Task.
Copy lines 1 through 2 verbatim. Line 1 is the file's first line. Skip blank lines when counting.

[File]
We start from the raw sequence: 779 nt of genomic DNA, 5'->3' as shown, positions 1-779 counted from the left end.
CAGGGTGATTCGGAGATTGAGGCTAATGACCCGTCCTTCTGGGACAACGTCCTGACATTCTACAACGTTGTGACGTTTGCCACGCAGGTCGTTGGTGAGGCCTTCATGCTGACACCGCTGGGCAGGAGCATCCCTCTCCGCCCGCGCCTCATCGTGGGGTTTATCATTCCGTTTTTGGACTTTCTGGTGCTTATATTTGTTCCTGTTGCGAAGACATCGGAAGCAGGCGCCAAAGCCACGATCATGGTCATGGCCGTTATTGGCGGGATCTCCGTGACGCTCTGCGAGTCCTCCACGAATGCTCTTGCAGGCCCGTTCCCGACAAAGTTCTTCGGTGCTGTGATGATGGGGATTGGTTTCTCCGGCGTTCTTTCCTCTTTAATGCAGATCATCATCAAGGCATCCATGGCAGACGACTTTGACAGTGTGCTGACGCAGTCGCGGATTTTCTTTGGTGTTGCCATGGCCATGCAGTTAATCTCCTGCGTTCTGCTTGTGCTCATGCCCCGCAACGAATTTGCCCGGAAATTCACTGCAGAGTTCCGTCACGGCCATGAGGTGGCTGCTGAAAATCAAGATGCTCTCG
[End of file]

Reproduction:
We start from the raw sequence: 779 nt of genomic DNA, 5'->3' as shown, positions 1-779 counted from the left end.
CAGGGTGATTCGGAGATTGAGGCTAATGACCCGTCCTTCTGGGACAACGTCCTGACATTCTACAACGTTGTGACGTTTGCCACGCAGGTCGTTGGTGAGGCCTTCATGCTGACACCGCTGGGCAGGAGCATCCCTCTCCGCCCGCGCCTCATCGTGGGGTTTATCATTCCGTTTTTGGACTTTCTGGTGCTTATATTTGTTCCTGTTGCGAAGACATCGGAAGCAGGCGCCAAAGCCACGATCATGGTCATGGCCGTTATTGGCGGGATCTCCGTGACGCTCTGCGAGTCCTCCACGAATGCTCTTGCAGGCCCGTTCCCGACAAAGTTCTTCGGTGCTGTGATGATGGGGATTGGTTTCTCCGGCGTTCTTTCCTCTTTAATGCAGATCATCATCAAGGCATCCATGGCAGACGACTTTGACAGTGTGCTGACGCAGTCGCGGATTTTCTTTGGTGTTGCCATGGCCATGCAGTTAATCTCCTGCGTTCTGCTTGTGCTCATGCCCCGCAACGAATTTGCCCGGAAATTCACTGCAGAGTTCCGTCACGGCCATGAGGTGGCTGCTGAAAATCAAGATGCTCTCG